Photographs

Photographs of Dr. Rhodes at various professional meetings and functions. There are also several portraits of Dr. Rhodes in his office and at his desk as well as passport shots of himself and his wife Harriette.

Education and personal activities

The series documents Allan Irving’s activities as a doctoral candidates at the University of Toronto’s Faculty of Social Work, between 1976 and 1983 : his application and registration; the fellowship he received from the department of National Health and Welfare of Canada; lecturer position at the Faculty for Professor Albert Rose; doctoral seminars he attended, papers he prepared during his graduates years and academic results. The series also documents his membership with historical associations such as the Ontario Historical Society and the University of Tennessee’s Social Welfare History Group. The series documents Allan Irving’s applications for teaching positions in Canadian universities, from 1982 to 1994 ; his nomination for the Ontario Confederation of University Faculty Association’s Teaching Award in 1994, nomination prepared by Marion Bogo, associate professor and acting dean of the University of Toronto’s Faculty of Social Work, and Mary Lee. This series also partially documents Irving’s friendship with professors and/or colleagues.

The series consists of 37 files including application for fellowship and report on his doctoral work at the intention of the department of National Health and Welfare of Canada ; statements of academic records ; library card; seminar notes; working notes, bibliographies, drafts and final version of papers (some annotated) ; curriculum vitae ; letters of support ; personal correspondence and press clippings. The series also includes one photograph of Allan Irving with James Gripton’s son, Stuart, at the age of 6 in Calgary (Alberta) ; one photograph of Ernie Lightman’s daughter, Naomi.

University of Toronto. Administrative activities

This series documents Allan Irving’s appointment at the University of Toronto Faculty of Social Work (FWS), his promotions, workload and salary progression from 1985 to 1999; his participation into administrative activities at the FWS as a member of various committees and groups. It also partially documents his exchanges with Faculty colleagues ; his participation into a debate on Faculty fundraising campaign in the corporate sector and over the adoption of the FSW strategic plan ; his participation to some Faculty social events such as retirement reception for Donald Bellamy, Elspeth Latimer and Dot Ross, and other events like graduation parties. This series also documents his participation into activities of the Office of the Governing Council’s Academic board in 1992 and 1994 ; his participation into activities of the University of Toronto Faculty Association as chairperson for the Academic freedom committee in 1996 and 1997, and as FSW’s representatives on the Grievance committee in 1998 ; his participation into activities of the selection committee for the Quality student experience award of the University of Toronto Alumni Association in 1994 ; his participation into activities of various Ph.D. examination committees from 1989 to 1997 ; his participation into activities of the School of Graduate Studies’ committee to examine the SGS leave policy in 1990 and 1991.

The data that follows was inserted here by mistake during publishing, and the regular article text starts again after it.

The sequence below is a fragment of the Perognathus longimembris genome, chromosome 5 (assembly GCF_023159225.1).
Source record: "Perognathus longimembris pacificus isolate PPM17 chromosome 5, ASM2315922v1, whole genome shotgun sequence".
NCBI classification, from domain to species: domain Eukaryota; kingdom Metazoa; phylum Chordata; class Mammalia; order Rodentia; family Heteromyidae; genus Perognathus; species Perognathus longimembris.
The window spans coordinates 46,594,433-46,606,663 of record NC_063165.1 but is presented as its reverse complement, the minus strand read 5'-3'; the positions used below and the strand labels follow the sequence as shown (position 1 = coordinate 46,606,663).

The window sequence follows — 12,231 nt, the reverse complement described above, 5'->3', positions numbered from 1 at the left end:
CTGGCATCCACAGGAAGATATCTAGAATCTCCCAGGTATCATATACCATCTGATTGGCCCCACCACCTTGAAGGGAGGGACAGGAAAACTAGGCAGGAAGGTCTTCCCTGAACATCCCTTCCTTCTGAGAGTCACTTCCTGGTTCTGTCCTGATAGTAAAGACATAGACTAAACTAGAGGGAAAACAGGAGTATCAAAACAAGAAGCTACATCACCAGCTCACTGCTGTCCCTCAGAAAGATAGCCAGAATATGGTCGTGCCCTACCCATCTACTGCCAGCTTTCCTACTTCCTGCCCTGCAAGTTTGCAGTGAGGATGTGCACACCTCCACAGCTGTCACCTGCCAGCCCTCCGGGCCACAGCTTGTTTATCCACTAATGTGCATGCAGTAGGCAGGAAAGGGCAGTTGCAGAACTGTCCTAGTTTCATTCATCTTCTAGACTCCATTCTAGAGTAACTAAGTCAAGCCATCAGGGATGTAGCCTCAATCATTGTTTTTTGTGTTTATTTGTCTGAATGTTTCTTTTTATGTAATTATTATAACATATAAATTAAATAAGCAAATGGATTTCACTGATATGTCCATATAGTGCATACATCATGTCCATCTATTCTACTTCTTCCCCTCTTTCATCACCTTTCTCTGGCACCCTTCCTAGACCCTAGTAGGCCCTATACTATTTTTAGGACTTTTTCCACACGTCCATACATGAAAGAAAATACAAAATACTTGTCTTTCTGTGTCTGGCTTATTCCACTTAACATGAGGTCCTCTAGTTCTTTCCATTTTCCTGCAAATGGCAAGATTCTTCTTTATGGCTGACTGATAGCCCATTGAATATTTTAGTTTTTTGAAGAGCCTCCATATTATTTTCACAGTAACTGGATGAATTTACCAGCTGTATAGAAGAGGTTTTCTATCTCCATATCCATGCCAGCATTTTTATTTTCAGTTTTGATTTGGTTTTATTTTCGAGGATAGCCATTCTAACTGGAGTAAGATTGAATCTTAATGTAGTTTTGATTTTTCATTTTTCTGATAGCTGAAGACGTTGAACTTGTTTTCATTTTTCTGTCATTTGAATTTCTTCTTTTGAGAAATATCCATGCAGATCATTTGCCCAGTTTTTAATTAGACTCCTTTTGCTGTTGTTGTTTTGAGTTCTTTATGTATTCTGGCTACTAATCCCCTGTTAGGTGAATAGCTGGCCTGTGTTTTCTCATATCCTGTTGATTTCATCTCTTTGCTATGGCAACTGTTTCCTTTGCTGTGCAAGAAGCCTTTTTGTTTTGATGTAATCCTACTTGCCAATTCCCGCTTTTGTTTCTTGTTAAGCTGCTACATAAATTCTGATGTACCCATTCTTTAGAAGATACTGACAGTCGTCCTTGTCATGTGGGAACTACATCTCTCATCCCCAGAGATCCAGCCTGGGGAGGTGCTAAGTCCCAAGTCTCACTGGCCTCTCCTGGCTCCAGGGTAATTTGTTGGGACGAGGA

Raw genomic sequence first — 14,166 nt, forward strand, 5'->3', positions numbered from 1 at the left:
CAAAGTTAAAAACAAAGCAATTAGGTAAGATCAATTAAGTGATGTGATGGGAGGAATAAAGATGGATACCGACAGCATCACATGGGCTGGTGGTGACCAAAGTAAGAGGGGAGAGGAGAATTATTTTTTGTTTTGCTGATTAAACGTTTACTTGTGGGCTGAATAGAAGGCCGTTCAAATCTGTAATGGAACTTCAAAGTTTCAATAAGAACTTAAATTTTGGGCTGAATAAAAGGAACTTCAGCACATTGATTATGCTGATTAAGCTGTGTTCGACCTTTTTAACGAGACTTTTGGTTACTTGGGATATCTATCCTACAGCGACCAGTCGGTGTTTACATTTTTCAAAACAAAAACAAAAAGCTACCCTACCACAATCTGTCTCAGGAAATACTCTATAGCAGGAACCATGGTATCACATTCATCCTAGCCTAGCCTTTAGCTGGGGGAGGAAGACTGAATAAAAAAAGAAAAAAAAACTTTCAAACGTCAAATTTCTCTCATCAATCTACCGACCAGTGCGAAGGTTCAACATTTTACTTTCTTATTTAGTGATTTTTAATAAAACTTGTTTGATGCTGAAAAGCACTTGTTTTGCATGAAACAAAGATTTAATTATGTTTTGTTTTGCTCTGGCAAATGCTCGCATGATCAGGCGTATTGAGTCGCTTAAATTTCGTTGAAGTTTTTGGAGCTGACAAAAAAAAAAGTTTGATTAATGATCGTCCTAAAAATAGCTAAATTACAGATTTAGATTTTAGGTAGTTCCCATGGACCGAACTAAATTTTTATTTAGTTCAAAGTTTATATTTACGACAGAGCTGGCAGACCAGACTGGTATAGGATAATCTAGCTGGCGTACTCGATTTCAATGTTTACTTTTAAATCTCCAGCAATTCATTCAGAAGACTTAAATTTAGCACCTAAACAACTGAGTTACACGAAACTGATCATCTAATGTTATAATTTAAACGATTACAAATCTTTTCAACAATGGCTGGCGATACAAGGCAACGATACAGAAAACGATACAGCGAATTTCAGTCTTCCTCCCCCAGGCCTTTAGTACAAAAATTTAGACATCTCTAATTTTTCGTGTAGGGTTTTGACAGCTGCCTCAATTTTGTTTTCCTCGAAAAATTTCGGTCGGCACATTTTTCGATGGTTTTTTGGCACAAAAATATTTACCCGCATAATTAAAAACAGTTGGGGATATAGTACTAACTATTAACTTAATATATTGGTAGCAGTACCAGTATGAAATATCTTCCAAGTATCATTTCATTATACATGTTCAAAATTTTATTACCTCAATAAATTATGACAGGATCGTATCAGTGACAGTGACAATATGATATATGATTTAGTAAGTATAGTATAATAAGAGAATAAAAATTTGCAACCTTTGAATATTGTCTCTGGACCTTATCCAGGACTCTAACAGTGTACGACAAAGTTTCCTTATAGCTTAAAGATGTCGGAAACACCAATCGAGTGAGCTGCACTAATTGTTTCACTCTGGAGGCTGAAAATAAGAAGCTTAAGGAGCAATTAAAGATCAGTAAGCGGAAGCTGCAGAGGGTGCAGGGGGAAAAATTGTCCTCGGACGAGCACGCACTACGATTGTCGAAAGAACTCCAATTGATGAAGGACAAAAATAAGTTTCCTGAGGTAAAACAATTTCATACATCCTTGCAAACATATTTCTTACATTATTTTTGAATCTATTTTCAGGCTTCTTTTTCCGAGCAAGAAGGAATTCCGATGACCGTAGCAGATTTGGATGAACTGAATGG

The series consists of 41 files including minutes of meetings, diaries, reports, addresses, correspondence and press clippings. It also includes a photograph of a canvas sent by Terence Stone, MSW student ; a photograph of FSW 80th anniversary committee members ; the sound recording of Irving’s address given at the authors’ reception of the 80th anniversary celebration of the Faculty of Social Work (B2000-0022/001S).

Research files

This series partially documents Allan Irving’s research activities and interest in the field of history of social work from 1978 to 1998. Irving used these thematic files in preparing courses and/or publications. It also partially documents his interest in current affairs.

The series consists of 25 files including articles, bibliographies, Irving’s notes and press clippings. It also includes photographs of Toronto disadvantaged neighbourhoods at the beginning of the 20th century ; photographs (slides) of Toronto in the 1940s and 1950s including streets, news papers headlines and advertisements, women at work in war factories, TTC subways and streetcars.

Only significantly annotated published material have been kept as a whole; in all other cases, only the first page and/or the bibliographical reference have been preserved

Peace Magazine

This series documents Spencer's work as editor of Peace Magazine, a responsibility she has had since 1985. Included is correspondence, grant applications, financial statements, as well as agenda and minutes for meetings of the Board of Directors. Correspondence files often have submissions attached or discuss possible articles for publication. There are also an alphabetical photo file documenting people and events in the peace movement and used in the publication.

Student reports and theses

This series consists of student projects collected by van Ginkel over the years. Included are examples of theses, theses programs and drafts, technical reports, mounted exhibits. This is a multimedia series consisting of textual records, architectural drawings, photographs and slides. Along with Series VI, this series best documents what was taught within the Faculty, how it was taught and how this knowledge was interpreted and applied by individual students. Most of the records are from the late 1980s but there are some projects that date back to the early 1960s which were probably collected during the Centenary exhibit, Restatements and Realizations.